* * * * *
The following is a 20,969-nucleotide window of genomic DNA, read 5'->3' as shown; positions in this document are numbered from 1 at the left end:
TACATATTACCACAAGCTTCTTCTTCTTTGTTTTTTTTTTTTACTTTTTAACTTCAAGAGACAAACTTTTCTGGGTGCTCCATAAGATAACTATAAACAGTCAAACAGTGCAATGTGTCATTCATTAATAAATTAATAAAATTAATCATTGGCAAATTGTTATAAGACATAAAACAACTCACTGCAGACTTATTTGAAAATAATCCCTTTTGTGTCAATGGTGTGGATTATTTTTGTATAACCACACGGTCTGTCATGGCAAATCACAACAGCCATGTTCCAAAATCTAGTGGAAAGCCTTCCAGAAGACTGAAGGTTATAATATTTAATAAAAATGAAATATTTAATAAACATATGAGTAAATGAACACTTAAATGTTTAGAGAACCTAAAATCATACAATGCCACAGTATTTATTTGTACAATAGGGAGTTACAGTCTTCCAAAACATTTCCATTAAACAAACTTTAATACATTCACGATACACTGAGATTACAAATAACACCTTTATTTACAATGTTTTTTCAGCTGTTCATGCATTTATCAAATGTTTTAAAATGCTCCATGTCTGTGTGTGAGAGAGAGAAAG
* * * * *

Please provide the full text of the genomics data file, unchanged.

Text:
The following is a 20,969-nucleotide window of genomic DNA, read 5'->3' as shown; positions in this document are numbered from 1 at the left end:
TACATATTACCACAAGCTTCTTCTTCTTTGTTTTTTTTTTTTACTTTTTAACTTCAAGAGACAAACTTTTCTGGGTGCTCCATAAGATAACTATAAACAGTCAAACAGTGCAATGTGTCATTCATTAATAAATTAATAAAATTAATCATTGGCAAATTGTTATAAGACATAAAACAACTCACTGCAGACTTATTTGAAAATAATCCCTTTTGTGTCAATGGTGTGGATTATTTTTGTATAACCACACGGTCTGTCATGGCAAATCACAACAGCCATGTTCCAAAATCTAGTGGAAAGCCTTCCAGAAGACTGAAGGTTATAATATTTAATAAAAATGAAATATTTAATAAACATATGAGTAAATGAACACTTAAATGTTTAGAGAACCTAAAATCATACAATGCCACAGTATTTATTTGTACAATAGGGAGTTACAGTCTTCCAAAACATTTCCATTAAACAAACTTTAATACATTCACGATACACTGAGATTACAAATAACACCTTTATTTACAATGTTTTTTCAGCTGTTCATGCATTTATCAAATGTTTTAAAATGCTCCATGTCTGTGTGTGAGAGAGAGAAAG